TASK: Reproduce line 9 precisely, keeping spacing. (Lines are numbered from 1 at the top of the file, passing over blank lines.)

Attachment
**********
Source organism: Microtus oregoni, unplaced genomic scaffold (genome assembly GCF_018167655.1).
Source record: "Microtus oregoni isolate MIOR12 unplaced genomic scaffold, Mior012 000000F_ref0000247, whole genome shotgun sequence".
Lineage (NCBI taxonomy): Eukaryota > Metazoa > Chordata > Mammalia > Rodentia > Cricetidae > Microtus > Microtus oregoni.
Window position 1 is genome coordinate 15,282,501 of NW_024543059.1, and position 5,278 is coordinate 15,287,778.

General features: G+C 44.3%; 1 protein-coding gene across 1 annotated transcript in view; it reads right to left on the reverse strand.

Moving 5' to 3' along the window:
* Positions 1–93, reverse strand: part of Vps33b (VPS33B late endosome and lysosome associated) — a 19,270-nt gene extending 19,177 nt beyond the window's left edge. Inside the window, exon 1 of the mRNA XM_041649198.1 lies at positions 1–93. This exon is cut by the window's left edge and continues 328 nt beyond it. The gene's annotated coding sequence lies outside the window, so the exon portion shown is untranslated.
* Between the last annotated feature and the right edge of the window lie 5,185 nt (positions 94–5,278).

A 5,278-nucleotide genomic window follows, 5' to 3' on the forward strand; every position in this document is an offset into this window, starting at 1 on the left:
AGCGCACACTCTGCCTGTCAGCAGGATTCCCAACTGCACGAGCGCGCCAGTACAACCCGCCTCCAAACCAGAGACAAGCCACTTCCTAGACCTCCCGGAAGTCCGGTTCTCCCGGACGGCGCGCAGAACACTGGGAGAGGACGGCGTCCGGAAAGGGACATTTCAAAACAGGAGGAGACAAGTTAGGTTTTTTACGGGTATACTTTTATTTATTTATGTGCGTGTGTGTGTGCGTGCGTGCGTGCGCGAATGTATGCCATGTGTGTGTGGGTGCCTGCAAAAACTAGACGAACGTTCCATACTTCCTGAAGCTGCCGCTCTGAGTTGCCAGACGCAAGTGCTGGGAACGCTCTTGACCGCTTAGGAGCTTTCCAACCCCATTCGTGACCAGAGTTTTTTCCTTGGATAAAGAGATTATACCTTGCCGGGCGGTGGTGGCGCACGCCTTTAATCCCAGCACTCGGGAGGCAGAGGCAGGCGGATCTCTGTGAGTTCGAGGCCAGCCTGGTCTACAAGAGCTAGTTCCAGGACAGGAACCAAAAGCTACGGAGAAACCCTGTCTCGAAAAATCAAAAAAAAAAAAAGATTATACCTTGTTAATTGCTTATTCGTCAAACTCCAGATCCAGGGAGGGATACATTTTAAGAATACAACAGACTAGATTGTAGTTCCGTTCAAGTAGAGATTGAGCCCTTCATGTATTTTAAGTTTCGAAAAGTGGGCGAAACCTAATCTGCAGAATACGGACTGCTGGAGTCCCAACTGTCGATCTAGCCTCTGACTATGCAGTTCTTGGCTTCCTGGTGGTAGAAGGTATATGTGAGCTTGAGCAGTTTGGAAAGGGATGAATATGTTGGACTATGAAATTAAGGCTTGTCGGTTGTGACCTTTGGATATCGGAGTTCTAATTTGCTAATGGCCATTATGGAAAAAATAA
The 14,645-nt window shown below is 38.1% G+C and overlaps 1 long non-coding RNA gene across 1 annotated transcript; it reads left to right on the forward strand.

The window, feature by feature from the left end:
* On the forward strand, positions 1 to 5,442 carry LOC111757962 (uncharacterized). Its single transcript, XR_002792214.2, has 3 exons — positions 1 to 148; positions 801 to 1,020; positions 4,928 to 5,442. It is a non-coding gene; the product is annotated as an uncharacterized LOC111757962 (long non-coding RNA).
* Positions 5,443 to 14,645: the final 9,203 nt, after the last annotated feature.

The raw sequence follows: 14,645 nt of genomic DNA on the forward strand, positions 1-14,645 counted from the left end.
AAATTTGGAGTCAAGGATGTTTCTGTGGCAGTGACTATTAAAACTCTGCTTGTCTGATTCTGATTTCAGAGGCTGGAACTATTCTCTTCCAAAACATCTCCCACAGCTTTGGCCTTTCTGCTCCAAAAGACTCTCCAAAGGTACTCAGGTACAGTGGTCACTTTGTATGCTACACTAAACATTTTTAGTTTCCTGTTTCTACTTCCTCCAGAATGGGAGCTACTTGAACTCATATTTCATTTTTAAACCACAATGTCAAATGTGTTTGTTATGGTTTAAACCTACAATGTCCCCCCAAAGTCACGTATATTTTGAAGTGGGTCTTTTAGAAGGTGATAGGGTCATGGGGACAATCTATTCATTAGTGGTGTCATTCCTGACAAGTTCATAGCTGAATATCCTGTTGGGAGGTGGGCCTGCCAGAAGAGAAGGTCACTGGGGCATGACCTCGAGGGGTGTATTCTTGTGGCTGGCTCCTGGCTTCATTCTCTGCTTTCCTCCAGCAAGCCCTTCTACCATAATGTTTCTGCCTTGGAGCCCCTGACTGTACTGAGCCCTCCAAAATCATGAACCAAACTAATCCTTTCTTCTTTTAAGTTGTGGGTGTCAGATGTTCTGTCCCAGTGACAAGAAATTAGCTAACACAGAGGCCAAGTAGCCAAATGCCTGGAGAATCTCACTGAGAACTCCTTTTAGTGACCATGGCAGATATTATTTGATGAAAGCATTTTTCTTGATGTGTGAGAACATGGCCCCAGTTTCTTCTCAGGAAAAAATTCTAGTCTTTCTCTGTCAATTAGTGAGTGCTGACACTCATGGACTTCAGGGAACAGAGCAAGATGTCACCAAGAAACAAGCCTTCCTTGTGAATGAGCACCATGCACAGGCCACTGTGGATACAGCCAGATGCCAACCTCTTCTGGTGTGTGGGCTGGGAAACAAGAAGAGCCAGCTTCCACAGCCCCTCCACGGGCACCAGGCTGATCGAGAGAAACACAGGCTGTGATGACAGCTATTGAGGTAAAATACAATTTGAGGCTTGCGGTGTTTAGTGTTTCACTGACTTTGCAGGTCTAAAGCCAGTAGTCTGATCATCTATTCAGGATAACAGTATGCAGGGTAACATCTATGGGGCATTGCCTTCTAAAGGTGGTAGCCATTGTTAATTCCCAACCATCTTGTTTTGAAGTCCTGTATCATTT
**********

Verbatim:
A 5,278-nucleotide genomic window follows, 5' to 3' on the forward strand; every position in this document is an offset into this window, starting at 1 on the left: